“What really makes us different is who we choose to work with. We are actively seeking partners that are playing a role in fighting climate change. They may be mining lithium so they can meet the demands of a new green economy, but they are looking to do it in a more sustainable way than they used to. That’s one of our favourite motivators; it’s exciting to find clients to work with who share our values and vision.”
McCartney acknowledges mining’s reputation as an invasive industry with the potential to change habitats and landscapes and understands concerns about the industry’s ability to operate in a greener, more sustainable fashion. Through the efforts of a company like FROSKR, McCartney said not only is real change possible, but it is happening right now.
“Mining is invasive. There’s no way to get around it,” she said. “Full stop, there is no world, no society without mining. For those protesters who don’t support mining, their posters don’t get printed without a printer, and printers are made from mined metals and minerals. It feels overwhelming. It feels impossible, but what we do at FROSKR is advocate for change. We have that optimism and hope because we see the changes and industry shifts happening in real-time. We’ve seen firsthand the ability to regreen while maintaining the strong economic prosperity that comes from mining. We have seen it in our own backyard here in the north. When you look at Sudbury, and you see what’s possible with regreening, that’s not through the efforts of mining companies exclusively. There’s an entire ecosystem of people pulling that off. That’s what we love to highlight.”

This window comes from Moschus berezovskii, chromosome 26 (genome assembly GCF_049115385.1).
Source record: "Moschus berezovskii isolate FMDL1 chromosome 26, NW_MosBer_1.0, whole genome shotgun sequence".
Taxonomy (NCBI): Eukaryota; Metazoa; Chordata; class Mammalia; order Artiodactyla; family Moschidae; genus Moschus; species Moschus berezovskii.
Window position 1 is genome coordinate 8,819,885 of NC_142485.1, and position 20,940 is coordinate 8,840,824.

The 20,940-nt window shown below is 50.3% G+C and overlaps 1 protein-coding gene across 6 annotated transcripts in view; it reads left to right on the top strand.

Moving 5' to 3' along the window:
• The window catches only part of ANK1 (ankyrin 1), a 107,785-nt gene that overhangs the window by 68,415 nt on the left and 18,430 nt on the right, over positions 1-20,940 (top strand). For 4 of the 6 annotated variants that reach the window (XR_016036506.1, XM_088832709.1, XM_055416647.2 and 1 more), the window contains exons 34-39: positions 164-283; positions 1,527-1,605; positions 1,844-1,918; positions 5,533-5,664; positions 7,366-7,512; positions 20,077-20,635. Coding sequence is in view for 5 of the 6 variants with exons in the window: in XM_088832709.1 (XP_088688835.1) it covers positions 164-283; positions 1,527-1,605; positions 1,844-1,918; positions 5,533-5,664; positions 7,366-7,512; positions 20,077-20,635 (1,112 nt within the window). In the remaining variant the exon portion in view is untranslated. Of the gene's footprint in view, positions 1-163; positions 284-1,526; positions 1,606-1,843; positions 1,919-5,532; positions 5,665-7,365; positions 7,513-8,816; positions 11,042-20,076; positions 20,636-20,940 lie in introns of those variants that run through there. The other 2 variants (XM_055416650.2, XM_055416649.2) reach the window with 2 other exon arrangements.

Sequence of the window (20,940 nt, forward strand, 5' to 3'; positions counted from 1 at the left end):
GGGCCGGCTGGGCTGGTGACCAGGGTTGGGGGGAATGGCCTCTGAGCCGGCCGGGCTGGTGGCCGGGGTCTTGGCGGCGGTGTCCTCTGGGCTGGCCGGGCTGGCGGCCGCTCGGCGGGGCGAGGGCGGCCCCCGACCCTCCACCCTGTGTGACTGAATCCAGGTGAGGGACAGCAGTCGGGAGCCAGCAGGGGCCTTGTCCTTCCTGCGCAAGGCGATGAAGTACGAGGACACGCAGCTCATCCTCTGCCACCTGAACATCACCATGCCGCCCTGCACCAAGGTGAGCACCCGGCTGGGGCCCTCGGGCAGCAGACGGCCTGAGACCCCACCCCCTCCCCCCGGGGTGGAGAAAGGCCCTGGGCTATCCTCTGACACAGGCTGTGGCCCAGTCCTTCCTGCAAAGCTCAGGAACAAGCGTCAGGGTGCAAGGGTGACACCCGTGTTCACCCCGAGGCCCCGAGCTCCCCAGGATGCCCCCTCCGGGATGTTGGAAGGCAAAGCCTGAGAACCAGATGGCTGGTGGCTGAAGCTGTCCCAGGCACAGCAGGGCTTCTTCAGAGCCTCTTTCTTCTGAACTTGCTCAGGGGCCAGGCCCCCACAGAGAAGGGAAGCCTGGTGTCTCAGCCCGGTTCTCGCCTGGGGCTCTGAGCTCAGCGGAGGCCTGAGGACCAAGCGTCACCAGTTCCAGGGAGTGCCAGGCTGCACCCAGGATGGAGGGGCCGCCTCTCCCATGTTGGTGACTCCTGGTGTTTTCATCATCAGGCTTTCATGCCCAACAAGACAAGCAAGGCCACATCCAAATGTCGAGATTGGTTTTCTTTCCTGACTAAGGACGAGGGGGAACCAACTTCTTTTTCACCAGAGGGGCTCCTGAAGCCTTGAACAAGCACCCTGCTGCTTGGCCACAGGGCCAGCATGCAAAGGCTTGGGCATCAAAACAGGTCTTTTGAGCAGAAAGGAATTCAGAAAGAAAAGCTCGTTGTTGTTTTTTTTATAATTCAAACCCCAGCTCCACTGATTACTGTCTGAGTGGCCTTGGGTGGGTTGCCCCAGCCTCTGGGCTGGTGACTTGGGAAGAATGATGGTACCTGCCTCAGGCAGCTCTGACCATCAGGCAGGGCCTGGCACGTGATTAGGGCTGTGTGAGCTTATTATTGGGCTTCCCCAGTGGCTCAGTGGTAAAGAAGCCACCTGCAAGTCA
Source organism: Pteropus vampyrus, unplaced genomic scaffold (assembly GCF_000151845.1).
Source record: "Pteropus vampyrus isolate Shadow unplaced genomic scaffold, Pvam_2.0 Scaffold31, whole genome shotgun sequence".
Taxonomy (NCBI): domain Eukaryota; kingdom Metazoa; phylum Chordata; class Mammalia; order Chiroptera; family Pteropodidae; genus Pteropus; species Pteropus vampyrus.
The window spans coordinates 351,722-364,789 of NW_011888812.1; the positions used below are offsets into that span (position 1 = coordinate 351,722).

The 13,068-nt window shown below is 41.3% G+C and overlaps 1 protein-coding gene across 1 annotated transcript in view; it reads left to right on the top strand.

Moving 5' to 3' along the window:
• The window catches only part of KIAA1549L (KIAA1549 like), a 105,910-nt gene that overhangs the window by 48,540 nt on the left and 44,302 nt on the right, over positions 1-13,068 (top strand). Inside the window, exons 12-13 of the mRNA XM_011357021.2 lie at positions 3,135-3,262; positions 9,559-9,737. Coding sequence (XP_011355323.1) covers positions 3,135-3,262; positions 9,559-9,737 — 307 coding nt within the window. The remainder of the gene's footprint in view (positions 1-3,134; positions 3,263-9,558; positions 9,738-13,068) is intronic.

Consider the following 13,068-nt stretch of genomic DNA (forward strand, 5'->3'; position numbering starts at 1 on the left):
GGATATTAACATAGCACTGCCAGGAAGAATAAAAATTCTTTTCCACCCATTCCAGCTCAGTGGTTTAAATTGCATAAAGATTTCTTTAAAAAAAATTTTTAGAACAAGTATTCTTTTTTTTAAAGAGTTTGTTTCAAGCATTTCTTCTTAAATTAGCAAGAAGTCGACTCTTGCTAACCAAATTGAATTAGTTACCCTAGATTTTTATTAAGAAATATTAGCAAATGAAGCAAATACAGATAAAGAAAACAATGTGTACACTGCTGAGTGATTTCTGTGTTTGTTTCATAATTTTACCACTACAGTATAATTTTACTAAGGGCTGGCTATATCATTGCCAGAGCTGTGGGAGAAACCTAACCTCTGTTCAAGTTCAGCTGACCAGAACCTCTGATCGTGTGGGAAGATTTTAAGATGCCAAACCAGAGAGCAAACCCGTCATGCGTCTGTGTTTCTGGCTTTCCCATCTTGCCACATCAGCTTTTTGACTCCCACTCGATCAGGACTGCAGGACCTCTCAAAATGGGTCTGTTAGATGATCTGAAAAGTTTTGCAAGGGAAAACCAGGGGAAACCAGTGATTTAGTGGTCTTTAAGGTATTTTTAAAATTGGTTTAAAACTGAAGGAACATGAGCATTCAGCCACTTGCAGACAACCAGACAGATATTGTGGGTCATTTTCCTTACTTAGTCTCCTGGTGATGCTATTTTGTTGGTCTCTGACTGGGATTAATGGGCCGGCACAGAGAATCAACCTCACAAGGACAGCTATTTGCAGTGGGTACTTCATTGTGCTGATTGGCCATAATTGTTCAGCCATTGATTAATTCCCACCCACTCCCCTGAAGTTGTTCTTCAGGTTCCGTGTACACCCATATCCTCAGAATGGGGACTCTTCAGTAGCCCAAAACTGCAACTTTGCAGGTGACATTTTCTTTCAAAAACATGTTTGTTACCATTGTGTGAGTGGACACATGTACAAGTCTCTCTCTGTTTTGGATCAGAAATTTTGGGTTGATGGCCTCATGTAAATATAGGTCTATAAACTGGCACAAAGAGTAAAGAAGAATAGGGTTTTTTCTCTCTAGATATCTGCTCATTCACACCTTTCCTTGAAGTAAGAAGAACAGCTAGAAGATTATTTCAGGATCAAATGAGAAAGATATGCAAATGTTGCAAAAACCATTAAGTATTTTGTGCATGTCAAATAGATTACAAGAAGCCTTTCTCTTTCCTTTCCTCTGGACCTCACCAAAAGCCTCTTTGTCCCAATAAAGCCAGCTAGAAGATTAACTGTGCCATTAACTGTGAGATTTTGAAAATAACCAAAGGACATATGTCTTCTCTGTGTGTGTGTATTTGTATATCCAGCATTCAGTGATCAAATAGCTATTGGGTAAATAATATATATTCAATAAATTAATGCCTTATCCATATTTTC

In an industry that thrives on innovation, FROSKR is a company that is quick to adopt new methods and cutting-edge processes to achieve its goals.
“At FROSKR, we do real-time environmental monitoring, where we monitor consistently and share transparently. Using this method, anyone in the community can access environmental data at any time to feel safe in their environment, and stakeholders can be proactive where necessary. In the past, companies could only assess their environmental impact by sending samples to a lab and waiting weeks for results, which is not an efficient method for mitigating risks and ensuring our community’s safety.”